The public restroom near City Hall gets plenty of use. During business hours the units are havens of drugs and prostitution, and often filthy. Photo by Jason Winshell/SF Public Press.
This article originally appeared in the SFPublicPress on April 6, 2011
by Nina Frazier
Prostitution and drug use aren’t what San Francisco bargained for 14 years ago when it allowed a private company to install public restrooms across the city. But among the 25 freestanding units, several have been routinely closed for a week or more because they were regularly hijacked by junkies and sex workers.
Even when used by legitimate patrons, the toilets have been hard to keep up to modern sanitary standards. Most of the so-called “self-cleaning” toilets are now so filthy that even after automatic cleanings, they require one to five manual scrub-downs each day.
How messy are we talking about? One indication: Homeless people in the Tenderloin say they are so repulsed by the conditions inside that they avoid using the bathrooms, preferring to relieve themselves on adjacent sidewalks, alleyways and bushes.
“They’re disgusting!” volunteered Jim Rokas, a homeless carpenter who sells the Street Sheet newspaper, as he pointed angrily at the gold lettering above the forest green bathroom pod at City Hall that reads “TOILET.”
“We call these ‘hoe-tels,’” he said.“H-O-E-T-E-L. People use these for sex, shooting up, everything!”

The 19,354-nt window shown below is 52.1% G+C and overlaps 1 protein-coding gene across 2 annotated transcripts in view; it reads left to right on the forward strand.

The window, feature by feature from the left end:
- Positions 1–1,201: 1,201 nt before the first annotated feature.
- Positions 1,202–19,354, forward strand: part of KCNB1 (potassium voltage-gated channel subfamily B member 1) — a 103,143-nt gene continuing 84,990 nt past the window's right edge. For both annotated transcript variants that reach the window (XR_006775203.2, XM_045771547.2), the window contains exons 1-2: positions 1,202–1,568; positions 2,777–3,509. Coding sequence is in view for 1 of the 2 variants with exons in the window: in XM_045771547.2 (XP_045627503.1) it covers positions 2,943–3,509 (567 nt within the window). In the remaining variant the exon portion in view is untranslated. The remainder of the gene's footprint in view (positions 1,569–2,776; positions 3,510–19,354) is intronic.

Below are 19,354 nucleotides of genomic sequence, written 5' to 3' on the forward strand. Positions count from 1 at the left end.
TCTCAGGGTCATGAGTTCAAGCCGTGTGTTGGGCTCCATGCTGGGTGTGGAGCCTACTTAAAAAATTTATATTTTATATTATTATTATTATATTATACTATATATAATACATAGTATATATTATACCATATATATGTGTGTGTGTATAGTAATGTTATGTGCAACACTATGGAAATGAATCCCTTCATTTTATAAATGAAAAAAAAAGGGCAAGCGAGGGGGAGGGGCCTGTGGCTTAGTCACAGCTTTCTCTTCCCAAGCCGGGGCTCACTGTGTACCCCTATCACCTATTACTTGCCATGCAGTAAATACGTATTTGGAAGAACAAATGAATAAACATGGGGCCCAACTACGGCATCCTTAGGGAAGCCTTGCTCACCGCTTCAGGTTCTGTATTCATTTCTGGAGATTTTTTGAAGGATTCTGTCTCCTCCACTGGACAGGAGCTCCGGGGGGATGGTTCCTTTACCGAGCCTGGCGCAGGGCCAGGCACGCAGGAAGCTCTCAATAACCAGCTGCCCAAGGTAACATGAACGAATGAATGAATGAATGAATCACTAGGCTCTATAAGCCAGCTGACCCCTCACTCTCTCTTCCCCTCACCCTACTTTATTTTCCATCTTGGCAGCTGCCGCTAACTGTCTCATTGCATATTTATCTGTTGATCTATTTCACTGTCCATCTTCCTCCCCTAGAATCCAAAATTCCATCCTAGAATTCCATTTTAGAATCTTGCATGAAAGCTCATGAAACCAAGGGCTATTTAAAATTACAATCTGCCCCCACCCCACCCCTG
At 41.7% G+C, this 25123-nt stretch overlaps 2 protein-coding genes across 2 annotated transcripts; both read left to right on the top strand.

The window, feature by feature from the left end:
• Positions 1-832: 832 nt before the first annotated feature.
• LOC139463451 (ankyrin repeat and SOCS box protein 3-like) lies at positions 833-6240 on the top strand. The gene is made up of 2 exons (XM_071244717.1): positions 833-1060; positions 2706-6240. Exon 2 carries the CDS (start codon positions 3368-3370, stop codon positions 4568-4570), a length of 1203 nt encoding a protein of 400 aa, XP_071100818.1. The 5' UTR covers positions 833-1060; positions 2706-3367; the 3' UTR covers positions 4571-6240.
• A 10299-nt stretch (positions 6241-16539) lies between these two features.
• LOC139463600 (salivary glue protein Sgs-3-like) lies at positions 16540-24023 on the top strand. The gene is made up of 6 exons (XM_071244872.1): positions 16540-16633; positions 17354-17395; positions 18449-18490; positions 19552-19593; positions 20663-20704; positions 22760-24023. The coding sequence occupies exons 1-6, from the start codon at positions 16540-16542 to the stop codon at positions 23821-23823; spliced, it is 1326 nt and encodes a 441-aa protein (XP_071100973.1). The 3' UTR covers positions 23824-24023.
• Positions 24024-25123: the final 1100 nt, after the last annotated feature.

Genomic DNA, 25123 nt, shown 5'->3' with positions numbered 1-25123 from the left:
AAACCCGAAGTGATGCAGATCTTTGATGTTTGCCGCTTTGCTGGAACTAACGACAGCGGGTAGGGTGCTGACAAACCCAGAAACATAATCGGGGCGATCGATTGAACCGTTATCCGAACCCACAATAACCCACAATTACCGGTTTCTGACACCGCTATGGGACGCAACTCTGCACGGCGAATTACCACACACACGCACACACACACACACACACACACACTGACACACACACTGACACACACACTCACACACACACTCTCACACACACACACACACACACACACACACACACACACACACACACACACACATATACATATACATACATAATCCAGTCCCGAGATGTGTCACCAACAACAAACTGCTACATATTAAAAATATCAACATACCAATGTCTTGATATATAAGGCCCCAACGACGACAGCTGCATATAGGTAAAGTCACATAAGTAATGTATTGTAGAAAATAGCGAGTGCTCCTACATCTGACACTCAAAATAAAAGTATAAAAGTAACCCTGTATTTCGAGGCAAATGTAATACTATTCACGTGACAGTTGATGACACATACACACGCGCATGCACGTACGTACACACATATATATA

Drugs are commonplace in the units, as they serve as convenient, private spaces that cannot be unlocked from the outside — ideal for getting a quick fix. In more than a dozen visits to four public restrooms over the last month, a Public Press reporter found two where hypodermic needles were strewn across the floor.
There are also clear signs of prostitution at a bathroom just beyond the balcony of Mayor Ed Lee’s office — even during business hours. At the self-cleaning facility in Civic Center Plaza, just steps from City Hall, the automatic door stayed open just long enough for one man to come out and another to go in, while a woman who remained inside entertained each for up to half an hour. (Rules posted on the bathroom limit occupancy to one adult at a time, with a 20-minute maximum.)
The toilets were installed in San Francisco by the New York-based advertising company JCDecaux, starting in 1996. Maintaining hundreds of public restrooms in Paris and London, the company spent $250,000 on installation for each facility here. JCDecaux recoups the investment by selling ad space on the outsides of the bathrooms, as well as on more than 100 kiosks throughout the city. The city receives a cut of the profits — $507,000 just in the last year, according to Department of Public Works Spokeswoman Gloria Chan.